Zachary W. Huang

Home Projects Blog Guides Resume

An ASCII Ray Marcher

All of the code can be found in this github repo.


I’ve always found computer graphics intriguing, especially the subfields of ASCII art/animation.

One of the first ‘cool’ things about the command line I discovered was that you could type in


and watch an entire Star Wars movie through ASCII drawings.

star wars asciimation A screenshot from the original website

Another animation that fascinated me was donut.c, which displayed a spinning donut using only ASCII characters (and with donut-shaped C code).

donut.c A gif recorded from the author's website

I had previously forayed into the world of ray tracing, but it never really worked out well. However, I soon discovered Ray Marching, a method of generating graphics which can be easily adapted to 3D ASCII animations. There was no way I wasn’t going to try this out.

Ray Marching

The one key ingredient in ray marching is the Signed Distance Function (SDF). An SDF is a mathematical function that calculates the shortest distance from a vector to some 3D surface. Using an SDF, we can march rays forward by the maximum distance before they potentially hit a surface. This is more efficient than ray tracing, which marches all rays at a small, fixed value. Once the SDF for a ray becomes close to 0, we know we have hit a surface. To calculate shading on that surface, we need to know the surface normal, or the vector pointing perpendicular from a surface. With an SDF, this is easy - the surface normal is simply the gradient of the SDF at its surface. This is because the fastest way to increase an SDF at a surface is to travel perpendicular to it. Then, we can convert the shading information into ascii characters to generate a frame. For more information, you can check out this article.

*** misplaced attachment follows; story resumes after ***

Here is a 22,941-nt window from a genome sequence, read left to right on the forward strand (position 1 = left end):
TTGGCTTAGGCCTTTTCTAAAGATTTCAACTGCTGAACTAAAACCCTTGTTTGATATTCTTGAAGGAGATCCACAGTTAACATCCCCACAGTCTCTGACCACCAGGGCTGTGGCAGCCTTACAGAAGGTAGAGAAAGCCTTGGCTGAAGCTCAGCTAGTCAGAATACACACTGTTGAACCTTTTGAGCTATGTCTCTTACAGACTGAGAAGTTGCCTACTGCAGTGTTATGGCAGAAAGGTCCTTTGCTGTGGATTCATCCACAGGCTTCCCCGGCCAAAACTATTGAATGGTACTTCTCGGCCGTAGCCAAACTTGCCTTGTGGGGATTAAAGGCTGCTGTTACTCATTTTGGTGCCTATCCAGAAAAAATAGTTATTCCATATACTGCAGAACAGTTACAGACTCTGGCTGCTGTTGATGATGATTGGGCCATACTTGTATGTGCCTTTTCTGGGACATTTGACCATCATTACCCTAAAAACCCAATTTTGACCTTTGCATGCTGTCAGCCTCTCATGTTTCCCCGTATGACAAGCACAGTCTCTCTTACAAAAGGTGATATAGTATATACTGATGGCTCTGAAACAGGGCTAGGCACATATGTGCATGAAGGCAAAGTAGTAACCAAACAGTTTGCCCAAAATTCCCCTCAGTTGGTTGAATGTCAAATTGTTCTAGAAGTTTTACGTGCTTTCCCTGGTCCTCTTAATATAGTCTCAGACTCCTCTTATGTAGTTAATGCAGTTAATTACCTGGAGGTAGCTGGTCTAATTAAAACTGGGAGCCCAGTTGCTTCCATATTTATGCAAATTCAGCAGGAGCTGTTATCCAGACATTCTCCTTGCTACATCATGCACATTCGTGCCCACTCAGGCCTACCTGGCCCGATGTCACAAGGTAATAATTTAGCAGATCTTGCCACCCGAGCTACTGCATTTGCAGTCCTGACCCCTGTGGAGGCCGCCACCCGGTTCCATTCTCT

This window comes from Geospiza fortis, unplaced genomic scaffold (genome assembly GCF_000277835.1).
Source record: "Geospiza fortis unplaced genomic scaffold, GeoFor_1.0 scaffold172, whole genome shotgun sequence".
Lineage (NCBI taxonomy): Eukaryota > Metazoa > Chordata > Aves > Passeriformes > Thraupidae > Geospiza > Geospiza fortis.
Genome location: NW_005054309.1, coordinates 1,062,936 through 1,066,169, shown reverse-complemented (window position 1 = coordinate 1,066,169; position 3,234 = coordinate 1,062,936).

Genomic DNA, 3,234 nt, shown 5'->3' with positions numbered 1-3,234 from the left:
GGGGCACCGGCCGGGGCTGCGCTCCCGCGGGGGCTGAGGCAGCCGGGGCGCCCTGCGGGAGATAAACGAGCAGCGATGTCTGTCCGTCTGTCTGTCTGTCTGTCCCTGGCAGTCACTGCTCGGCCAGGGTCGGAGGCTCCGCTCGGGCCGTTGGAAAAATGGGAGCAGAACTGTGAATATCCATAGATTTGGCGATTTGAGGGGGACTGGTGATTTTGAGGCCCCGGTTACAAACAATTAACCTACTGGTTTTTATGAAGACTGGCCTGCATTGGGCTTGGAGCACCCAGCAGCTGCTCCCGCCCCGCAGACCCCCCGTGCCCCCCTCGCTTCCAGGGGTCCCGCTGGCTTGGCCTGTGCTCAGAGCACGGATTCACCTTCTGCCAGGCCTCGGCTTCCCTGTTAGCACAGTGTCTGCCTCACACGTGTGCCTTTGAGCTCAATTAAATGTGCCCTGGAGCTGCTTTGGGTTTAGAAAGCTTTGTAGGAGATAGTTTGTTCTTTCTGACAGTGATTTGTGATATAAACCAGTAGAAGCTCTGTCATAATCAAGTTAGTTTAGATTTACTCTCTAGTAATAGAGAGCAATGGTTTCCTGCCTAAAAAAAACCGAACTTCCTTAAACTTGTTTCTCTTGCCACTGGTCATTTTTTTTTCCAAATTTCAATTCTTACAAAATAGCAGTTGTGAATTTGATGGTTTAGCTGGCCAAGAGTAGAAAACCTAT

Now, for the results!

rotating rectangle A rotating rectangular prism rotating sphere A sphere with a revolving light above it.

Some Technical Stuff

Julia made it very easy to work with math expressions and get good performance out of it too. With stack-allocated arrays and multithreading both an import away, the ray marcher could easily render at 60 frames per second.

RSS icon github logo linkedin logo

Zachary W. Huang © 2021-2024